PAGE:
When we went sailing on an emerald bay
Following those to whom he had given life, he went to those who had given it to him. He encircled his mother in his arms, as he had always done. He held her into his chest and pressed his cheek to her head, her white hair grazing his skin, and then turned to his father to whom he did the same. In his embrace, he used his arms to say thank you for the love they had so willingly shared with him. He hugged his parents tight, squeezing his gratitude into them.
And like a boat out on the ocean
I’m rocking you to sleep
The waters dark and deep
Inside this ancient heart you’ll always be a part of me
He went next to his four grandchildren. He wept as he stood above them knowing he would miss most of their lives. He remembered the moment he found out each of them was to be born. He had wept then too. Squatting down beside them, he studied their every detail. He examined Lauren’s plump pink lips, the half-moon shape of Julia’s chin, Joseph’s fleshy cheeks, and the auburn hair atop Vincent’s head.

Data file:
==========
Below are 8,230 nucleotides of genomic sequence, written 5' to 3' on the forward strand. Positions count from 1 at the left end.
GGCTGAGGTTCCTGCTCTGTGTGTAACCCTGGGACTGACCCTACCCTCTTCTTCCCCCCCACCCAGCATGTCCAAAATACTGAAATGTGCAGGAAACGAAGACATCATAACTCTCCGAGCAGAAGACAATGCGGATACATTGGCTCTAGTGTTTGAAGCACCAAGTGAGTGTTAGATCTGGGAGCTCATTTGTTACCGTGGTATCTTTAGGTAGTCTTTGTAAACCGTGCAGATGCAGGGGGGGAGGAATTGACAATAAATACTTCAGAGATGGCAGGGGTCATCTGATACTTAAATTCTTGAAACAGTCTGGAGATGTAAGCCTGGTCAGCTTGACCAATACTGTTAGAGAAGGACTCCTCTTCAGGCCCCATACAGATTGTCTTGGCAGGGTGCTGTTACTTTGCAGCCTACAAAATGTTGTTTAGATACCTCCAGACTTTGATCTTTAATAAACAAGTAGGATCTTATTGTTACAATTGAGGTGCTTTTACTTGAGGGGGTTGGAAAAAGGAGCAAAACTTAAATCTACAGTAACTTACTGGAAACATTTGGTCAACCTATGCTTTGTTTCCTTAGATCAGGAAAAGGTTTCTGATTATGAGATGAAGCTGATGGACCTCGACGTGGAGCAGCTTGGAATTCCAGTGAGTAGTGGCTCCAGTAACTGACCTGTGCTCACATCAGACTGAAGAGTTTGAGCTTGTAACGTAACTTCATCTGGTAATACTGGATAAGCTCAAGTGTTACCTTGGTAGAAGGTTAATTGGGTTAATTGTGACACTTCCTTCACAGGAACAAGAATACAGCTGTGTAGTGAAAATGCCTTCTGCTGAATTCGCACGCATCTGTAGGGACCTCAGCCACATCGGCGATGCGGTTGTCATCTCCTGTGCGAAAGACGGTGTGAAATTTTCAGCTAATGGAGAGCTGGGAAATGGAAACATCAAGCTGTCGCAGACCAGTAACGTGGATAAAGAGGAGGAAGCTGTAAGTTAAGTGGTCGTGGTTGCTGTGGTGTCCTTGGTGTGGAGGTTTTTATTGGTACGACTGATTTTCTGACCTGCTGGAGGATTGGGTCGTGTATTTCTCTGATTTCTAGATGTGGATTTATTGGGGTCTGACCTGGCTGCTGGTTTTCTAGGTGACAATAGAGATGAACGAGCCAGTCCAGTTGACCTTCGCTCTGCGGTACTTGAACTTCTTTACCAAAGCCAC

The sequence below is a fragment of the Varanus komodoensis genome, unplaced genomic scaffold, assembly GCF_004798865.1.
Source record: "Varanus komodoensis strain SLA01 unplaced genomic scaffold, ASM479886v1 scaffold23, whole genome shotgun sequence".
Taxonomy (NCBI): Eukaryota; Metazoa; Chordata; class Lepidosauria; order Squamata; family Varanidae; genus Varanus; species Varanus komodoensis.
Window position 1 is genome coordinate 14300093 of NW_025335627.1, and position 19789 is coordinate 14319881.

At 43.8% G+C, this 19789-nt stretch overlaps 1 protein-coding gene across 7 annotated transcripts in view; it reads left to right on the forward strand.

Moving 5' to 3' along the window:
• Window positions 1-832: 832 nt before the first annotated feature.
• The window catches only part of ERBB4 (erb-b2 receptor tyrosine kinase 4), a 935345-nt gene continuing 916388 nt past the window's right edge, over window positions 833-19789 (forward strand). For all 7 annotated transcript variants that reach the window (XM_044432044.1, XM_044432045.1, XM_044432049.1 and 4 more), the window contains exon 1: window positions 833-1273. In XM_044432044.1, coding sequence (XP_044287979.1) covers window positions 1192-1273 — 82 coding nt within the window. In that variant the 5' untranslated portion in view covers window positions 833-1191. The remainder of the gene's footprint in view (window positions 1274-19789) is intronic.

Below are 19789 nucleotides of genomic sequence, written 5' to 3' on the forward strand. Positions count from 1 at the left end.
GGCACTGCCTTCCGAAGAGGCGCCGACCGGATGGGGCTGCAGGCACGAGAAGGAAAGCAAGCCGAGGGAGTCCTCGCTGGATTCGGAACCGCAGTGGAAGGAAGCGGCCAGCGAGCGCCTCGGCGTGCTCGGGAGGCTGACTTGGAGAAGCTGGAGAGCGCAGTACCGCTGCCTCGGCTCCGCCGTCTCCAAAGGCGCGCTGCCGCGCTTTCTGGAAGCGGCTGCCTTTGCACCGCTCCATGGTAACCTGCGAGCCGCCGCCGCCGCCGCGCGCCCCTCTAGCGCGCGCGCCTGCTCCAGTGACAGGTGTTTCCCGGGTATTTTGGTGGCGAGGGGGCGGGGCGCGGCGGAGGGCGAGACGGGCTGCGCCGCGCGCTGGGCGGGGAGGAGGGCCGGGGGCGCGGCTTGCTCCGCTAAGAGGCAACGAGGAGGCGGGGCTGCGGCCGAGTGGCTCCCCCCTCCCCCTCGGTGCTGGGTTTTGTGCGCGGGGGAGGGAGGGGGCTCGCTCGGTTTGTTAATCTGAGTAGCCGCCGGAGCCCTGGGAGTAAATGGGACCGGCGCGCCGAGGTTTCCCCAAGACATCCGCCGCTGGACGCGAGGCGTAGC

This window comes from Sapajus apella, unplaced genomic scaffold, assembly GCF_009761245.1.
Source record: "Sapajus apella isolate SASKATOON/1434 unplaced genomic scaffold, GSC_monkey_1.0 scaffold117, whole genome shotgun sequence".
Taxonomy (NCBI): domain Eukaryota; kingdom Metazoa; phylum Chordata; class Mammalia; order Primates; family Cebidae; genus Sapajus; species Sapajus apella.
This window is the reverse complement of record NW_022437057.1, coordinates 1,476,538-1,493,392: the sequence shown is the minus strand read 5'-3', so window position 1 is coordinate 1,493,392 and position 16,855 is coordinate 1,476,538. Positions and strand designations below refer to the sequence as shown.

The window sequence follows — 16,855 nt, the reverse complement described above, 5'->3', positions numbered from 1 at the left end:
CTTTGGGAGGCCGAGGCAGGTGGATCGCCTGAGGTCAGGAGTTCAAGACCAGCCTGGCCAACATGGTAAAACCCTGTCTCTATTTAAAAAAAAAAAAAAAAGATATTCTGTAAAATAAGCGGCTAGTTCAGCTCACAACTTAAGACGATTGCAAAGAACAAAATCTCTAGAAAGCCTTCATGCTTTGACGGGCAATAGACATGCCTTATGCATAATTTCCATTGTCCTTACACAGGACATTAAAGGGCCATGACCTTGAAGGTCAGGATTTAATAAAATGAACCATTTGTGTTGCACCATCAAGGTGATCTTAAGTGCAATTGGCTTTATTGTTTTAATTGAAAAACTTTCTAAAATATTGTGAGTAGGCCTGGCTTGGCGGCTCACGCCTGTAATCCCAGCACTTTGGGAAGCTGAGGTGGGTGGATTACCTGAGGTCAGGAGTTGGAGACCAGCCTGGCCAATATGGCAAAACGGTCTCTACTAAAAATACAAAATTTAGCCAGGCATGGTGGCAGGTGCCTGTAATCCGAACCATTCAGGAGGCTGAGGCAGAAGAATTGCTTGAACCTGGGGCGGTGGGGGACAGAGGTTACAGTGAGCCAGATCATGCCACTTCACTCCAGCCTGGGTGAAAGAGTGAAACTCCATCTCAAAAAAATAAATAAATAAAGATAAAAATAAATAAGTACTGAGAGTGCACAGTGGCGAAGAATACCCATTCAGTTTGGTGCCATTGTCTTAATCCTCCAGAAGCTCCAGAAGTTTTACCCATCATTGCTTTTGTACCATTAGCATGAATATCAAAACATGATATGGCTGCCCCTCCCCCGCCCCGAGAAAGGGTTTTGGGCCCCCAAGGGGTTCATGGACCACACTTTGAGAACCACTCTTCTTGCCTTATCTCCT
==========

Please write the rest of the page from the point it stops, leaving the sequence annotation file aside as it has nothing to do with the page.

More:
“I love you,” he whispered to each of them, “I loved you before you were born.” As he stood up, he thought of his grandchildren that had not yet been born, nor even conceived, and he said good night to all of them.
Good night my angel now it’s time to dream
And dream how wonderful your life will be
Someday your child may cry and if you sing this lullaby
Then in your heart, there will always be a part of me
Leaving his grandchildren, he continued into each room of the house until he had seen everyone. Each sibling, niece, nephew, and best friend. And to each face, he gave one last look, shared one more touch of love, and said one more goodbye.
Some day we’ll all be gone but lullabies go on and on
They never die that’s how you and I will be
Joel, Billy. “Lullaby (Good night, My Angel).” River of Dreams. Columbia, 1998.